Thursday, April 21, 2011

Cambodian police beat, arrest women and children in land protest

Phnom Penh - Land rights activists demanded an investigation after police on Thursday beat and arrested 11 villagers, including women and two children, who were protesting their imminent evictions in a land deal in Phnom Penh.

The residents were in a group of 100 villagers who gathered at the municipality's head office, seeking discussions over their pending evictions.

Rights workers said the villagers were surrounded by more than 100 armed riot police and military police. At least four women were knocked unconscious after being hit with electric shock batons, they said. Two others were injured in beatings, and two boys, 11 and 12, were among those arrested, they added.

The Housing Rights Task Force, a local non-governmental organization, said the authorities must stop intimidating residents of Phnom Penh's Boeung Kak lake area.

'Beating the villagers and ignoring their voices won't make the problems go away,' the organization said in a statement.

'The authorities have failed to resolve the increasingly tense situation surrounding the land grab,' it charged. 'Instead, they are using delay tactics, empty promises and have repeatedly used violence to disperse the villagers.'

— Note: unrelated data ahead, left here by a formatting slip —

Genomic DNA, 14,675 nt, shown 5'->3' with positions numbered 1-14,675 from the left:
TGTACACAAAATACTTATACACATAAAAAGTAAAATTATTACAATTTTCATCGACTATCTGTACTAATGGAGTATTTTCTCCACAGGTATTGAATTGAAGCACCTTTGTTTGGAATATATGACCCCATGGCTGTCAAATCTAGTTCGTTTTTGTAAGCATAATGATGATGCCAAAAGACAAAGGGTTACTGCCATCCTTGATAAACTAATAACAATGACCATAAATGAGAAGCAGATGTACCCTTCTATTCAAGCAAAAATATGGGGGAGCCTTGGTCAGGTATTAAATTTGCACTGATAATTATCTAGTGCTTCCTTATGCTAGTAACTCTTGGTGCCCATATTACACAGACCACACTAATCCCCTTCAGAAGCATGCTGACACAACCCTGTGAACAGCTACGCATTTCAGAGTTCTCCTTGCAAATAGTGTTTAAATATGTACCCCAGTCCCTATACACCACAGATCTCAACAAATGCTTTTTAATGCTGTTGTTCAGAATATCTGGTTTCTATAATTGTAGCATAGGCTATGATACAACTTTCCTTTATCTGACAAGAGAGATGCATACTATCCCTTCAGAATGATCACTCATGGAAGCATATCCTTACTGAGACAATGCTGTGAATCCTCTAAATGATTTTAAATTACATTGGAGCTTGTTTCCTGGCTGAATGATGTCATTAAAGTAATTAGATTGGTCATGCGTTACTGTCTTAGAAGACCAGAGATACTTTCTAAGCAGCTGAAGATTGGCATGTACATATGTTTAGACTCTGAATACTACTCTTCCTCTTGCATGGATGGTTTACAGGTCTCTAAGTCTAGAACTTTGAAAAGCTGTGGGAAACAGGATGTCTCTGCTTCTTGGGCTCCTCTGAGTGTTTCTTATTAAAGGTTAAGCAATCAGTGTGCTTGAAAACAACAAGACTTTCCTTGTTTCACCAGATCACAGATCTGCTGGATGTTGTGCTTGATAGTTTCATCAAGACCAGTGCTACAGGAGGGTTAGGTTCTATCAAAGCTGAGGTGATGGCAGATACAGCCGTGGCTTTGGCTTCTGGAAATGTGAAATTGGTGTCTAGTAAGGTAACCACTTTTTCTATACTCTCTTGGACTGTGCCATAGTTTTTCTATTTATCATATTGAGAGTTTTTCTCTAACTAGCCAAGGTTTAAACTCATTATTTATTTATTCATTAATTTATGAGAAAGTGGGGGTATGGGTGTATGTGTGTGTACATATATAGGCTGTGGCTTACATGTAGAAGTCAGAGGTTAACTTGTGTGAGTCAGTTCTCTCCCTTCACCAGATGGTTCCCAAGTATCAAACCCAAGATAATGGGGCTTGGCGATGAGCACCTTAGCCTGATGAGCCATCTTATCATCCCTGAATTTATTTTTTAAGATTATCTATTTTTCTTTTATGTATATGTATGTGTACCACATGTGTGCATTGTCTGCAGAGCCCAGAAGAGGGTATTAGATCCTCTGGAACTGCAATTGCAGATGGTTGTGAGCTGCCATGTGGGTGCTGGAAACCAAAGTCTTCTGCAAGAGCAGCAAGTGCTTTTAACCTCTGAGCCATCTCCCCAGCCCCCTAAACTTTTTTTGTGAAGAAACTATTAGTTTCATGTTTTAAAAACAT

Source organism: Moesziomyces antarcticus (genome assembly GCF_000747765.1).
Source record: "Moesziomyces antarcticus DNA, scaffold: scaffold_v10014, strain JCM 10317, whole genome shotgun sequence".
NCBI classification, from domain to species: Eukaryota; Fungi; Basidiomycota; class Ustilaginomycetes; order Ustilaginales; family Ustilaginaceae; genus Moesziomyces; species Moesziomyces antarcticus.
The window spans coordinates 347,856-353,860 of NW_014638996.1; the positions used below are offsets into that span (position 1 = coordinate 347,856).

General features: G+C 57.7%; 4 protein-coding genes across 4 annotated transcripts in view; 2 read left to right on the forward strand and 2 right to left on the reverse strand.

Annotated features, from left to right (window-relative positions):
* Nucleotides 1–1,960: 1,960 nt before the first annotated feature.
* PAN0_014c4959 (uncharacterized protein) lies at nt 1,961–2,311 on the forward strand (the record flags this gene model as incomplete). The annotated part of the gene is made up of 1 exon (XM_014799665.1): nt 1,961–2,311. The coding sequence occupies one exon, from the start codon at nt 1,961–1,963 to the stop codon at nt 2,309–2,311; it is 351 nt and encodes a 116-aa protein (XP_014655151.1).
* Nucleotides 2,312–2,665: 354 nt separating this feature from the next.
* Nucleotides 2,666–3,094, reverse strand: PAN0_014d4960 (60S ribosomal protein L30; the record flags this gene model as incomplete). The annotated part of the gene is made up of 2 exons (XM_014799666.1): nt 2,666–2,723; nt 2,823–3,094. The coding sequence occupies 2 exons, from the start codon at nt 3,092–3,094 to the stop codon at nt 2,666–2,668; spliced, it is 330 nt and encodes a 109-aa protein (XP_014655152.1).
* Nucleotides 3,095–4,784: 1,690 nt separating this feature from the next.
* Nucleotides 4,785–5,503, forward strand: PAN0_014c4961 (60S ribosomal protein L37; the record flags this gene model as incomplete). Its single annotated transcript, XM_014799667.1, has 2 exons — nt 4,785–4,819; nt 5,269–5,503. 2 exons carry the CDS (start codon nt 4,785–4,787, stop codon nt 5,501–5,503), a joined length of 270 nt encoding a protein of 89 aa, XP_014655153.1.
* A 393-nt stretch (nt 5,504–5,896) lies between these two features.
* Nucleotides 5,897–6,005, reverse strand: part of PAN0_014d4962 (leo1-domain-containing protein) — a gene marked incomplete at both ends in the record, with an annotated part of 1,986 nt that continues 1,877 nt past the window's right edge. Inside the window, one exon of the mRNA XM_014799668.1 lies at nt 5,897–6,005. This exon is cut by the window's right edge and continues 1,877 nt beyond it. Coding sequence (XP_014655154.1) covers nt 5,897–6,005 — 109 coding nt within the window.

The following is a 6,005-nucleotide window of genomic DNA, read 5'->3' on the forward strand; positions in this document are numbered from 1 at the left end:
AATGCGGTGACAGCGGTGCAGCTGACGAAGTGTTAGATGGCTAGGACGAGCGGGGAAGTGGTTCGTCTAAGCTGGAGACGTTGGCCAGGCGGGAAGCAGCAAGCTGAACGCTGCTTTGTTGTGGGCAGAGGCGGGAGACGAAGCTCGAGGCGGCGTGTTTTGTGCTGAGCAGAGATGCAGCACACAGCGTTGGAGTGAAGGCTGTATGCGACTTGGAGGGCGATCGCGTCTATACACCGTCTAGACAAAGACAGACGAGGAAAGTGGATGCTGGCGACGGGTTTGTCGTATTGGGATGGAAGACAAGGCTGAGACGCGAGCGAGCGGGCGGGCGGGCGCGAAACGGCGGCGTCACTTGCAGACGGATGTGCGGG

Last month, the World Bank admitted that its land-titling programme, which was shut down in 2009, had failed thousands of Boeung Kak's residents who have been forcibly evicted over the past two years.

Thousands more residents - including those protesting Thursday - are under imminent threat of being evicted with little or no compensation in a controversial development deal of a 133-hectare site that is linked to a senator from the ruling Cambodian People's Party.

Few if any of Boeung Kak's residents have been able to get land title documents from the local authorities despite legal experts saying that many are entitled to them.

Cambodia's land tenure system was destroyed during decades of conflict. The World Bank's project was designed to ensure people could get land title documents.

In March, the Cambodian government warned the remaining 2,000 families to accept compensation ahead of their pending evictions or face legal action. Residents and land rights activists have long said the compensation on offer is far too low.

In recent years, land prices have rocketed across Cambodia as the economy strengthened, and tens of thousands of people have been driven off their land by the powerful and well-connected.

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